One bite at a time! Its OK to create bigger goals but chalk out a string of smaller tasks to do to achieve short term goals. Share your goals with friends and family to ensure you stay focused. Set a distinct, visual reminder - a post-it on any place which you frequent daily. Accomplish daily tasks, focus on tiny details, without losing sight of the big picture.
Are you setting any New Year’s Resolutions this year? I totally am.
I didn’t always. In fact, there were many years where I went with the half-hearted, “I’m going to try to drink more water this year and be nicer to people”- style resolution. You can imagine how well that went over, especially seeing as how I still struggle to drink enough water every day.
But, this year, I have set myself some huge goals (I prefer the word “goals” over “resolutions”).
How in the world I am going to make these enormous goals actually come to fruition. Throwing a goal out there is good, but unless I know how I’m going to get there, it’s not going to happen. I might as well be driving to a foreign country without a map.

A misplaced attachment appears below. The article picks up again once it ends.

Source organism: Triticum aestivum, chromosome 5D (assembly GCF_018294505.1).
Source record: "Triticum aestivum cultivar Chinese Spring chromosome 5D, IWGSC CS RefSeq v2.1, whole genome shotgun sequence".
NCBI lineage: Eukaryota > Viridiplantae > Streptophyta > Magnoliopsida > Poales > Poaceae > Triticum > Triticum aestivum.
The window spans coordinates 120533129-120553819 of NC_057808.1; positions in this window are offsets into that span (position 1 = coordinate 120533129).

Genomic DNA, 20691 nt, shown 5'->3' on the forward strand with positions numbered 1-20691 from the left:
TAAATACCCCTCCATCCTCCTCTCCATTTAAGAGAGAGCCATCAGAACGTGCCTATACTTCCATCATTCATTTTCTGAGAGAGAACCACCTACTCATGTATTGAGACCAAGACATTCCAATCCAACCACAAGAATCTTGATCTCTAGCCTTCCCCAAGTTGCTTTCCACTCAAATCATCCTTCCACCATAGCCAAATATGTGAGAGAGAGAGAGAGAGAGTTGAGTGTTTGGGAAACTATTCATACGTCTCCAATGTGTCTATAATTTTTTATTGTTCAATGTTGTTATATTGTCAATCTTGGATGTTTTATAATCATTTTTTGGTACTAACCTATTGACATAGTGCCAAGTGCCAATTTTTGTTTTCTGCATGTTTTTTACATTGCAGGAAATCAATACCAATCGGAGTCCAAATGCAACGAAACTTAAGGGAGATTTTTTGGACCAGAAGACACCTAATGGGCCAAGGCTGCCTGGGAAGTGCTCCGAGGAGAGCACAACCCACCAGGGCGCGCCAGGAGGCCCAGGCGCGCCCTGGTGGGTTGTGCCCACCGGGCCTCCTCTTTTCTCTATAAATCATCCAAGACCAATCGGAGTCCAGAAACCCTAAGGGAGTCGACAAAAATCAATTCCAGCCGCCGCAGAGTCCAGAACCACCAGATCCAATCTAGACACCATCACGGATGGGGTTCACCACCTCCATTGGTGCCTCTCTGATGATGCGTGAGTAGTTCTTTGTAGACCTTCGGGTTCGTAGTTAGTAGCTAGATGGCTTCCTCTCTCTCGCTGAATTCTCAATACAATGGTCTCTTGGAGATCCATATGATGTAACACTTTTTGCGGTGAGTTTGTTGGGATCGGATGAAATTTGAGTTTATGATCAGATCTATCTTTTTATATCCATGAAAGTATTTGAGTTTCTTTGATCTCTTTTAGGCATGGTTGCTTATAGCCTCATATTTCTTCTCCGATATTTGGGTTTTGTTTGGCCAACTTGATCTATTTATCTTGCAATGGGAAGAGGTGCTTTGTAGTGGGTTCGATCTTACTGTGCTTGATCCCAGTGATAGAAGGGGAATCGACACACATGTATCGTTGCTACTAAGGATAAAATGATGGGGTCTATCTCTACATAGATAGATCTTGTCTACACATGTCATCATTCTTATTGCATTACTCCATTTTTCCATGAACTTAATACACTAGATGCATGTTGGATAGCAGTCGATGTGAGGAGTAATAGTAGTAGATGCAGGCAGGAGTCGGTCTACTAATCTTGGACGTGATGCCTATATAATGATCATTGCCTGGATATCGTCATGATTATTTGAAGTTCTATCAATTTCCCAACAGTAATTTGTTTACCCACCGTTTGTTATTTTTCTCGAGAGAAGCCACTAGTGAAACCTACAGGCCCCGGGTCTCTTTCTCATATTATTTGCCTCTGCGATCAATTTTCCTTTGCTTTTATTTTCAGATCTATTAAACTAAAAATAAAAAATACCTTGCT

So, how am I going to make my goals a reality? By following these principles:
Plan Out All, Or At Least, As Many Steps As You Can
This is super simple for my running goals after so many years of running. For instance, I have a marathon in March which I want to run in less than four hours.
To get there, I know that I’ll have to run a lot of miles and some of them will need to be pretty fast. I’ll need to eat well, sleep well, recover well and cross-train well. I’ll need to train in similar conditions and on similar terrain. I’ll need to prepare my mind with positive affirmations and self-talk. I’ll have to keep track of how many miles I run in my shoes so that, I can replace them when they’re worn out. I’ll have to make sure I have something appropriate to wear for the weather conditions.